Byron Skanderup wears two hats. As a controls technician with TransCanada he ensures the safe and efficient operations of the company’s compressor stations. When Skanderup isn’t tending to the safety of TransCanada’s compressor stations, he’s looking after the wellbeing of his community. As the captain of the Brooks Fire Department, he and his team respond to approximately 400 calls per year, ranging from house fires, to motor vehicle accidents, to chemical spills.
Skanderup and 31 of his fellow Brooks firefighters are just a few of Alberta’s firefighters, 80 percent of whom are volunteers.
“I became a volunteer firefighter ten years ago,” says Skanderup. “I guess I do it because I like helping people out and giving back to my community.”
But volunteers like Skanderup are becoming scarce and the need for volunteer firefighters continues to grow. That’s why the Alberta Fire Chiefs Association (AFCA) is launching Answer the Call 2015 – an Alberta-wide campaign that encourages Albertans to make firefighting a part of their daily lives.
“There is a need for firefighters and there will always be a need for firefighters,” says Bill Purdy, executive director of AFCA. “Most local fire halls are always looking to recruit new members and it’s a challeng. Answer the Call will hopefully help us move the needle in the right direction.”
Corporate donors such as TransCanada see tremendous value in the campaign and are the chief sponsor of the initiative.
“We’re committed to the safety and wellbeing of the communities near our operations,” explains Andrea Jalbert, vice-president, Community and Sustainability. “We’ve supported the Alberta Fire Chief’s Association for a number of years, but this year, we’re thrilled to expand our partnership to support the Answer the Call campaign. It’s important to recognize the role volunteer firefighters play in communities and to support the AFCA’s efforts recruit new volunteers.”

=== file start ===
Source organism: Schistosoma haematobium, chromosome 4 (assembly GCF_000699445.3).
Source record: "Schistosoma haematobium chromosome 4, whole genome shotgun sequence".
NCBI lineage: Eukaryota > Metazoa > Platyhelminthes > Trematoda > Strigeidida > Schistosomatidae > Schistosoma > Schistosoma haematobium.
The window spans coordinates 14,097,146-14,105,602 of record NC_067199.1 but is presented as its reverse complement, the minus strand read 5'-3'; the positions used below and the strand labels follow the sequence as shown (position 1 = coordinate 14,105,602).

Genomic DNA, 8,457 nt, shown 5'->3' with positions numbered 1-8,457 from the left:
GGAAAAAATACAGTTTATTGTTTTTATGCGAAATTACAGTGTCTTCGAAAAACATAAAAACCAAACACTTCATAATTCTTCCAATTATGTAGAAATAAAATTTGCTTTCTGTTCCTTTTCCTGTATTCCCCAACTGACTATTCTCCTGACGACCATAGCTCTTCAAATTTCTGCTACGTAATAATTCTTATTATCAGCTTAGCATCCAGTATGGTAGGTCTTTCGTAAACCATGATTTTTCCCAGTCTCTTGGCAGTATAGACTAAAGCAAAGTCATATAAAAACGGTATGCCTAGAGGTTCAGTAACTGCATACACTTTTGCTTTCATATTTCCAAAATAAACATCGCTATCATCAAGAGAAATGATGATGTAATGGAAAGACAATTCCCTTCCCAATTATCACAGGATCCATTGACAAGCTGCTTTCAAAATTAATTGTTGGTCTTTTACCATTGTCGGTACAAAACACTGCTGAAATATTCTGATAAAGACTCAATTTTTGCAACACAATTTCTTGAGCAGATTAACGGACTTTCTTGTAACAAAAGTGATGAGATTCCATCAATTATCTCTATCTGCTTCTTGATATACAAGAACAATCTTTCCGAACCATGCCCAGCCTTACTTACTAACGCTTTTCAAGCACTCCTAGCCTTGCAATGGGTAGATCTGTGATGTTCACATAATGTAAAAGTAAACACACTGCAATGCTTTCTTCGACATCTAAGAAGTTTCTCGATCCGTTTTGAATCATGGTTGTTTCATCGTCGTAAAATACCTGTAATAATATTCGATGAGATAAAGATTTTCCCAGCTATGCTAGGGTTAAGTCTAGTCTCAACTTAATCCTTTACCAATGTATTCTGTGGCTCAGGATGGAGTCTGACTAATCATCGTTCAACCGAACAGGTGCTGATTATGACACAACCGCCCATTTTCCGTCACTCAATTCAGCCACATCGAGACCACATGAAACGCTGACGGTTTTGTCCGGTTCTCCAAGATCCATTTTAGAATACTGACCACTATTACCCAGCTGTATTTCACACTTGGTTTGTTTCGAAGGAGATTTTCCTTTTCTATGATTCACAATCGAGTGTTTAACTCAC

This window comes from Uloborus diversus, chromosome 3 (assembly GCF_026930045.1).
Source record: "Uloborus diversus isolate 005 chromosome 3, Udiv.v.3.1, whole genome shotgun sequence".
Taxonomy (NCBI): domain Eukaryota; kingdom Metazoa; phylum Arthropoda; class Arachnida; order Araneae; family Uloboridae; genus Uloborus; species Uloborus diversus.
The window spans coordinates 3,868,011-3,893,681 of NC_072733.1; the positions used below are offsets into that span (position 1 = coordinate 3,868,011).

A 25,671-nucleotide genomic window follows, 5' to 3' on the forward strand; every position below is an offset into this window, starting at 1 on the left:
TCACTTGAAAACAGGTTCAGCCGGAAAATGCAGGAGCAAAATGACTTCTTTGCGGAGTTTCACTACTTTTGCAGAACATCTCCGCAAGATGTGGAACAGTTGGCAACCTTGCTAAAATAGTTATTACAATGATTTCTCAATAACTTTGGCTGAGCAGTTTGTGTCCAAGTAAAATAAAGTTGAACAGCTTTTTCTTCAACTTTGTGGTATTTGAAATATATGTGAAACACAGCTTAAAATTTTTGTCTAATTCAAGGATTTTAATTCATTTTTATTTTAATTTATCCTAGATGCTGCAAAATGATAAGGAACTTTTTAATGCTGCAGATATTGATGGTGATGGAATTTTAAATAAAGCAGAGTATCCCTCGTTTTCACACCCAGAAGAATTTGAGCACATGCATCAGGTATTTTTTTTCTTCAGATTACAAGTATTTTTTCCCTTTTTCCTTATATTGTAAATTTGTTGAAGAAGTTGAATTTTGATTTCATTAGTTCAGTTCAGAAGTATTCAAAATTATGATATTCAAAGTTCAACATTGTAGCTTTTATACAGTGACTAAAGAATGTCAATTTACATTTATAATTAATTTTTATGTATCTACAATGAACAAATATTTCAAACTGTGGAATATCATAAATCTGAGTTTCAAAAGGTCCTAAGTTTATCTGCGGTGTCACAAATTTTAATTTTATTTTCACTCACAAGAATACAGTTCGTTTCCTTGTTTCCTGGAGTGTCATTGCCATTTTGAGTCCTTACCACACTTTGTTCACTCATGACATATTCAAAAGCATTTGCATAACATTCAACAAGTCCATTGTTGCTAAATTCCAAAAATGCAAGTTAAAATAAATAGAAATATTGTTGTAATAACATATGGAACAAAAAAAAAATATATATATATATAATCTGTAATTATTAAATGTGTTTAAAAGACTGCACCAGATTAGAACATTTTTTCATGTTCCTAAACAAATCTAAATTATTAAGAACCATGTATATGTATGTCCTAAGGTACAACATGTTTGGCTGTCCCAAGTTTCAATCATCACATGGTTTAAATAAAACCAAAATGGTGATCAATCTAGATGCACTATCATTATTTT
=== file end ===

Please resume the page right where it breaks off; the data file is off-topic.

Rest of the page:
The need for volunteers isn’t limited to firefighters; volunteers are also needed for dispatch and administrative support. Fighting fires isn’t just for men either; many women now don a firefighter’s helmet.
“Many women have been part of the Brooks Fire Department,” says Skanderup. “They’ve always been a great asset to the team.”
Teamwork and camaraderie are hallmarks of volunteer firefighting.
“I’ve gotten to know the team pretty well,” says Skandrup. “I often attend their family functions. They are like a second family.”
As part of the campaign, fire halls across the province will be hosting recruitment and appreciation events between May 3 and 9. For more information, visit Answerthecall2015.ca or contact your local fire department.
Supporting the Answer the Call campaign is one of the many ways that TransCanada supports first responders. Learn more about TransCanada’s commitment to protecting communities and ensuring our assets are safe and reliable by visiting our CSR Report.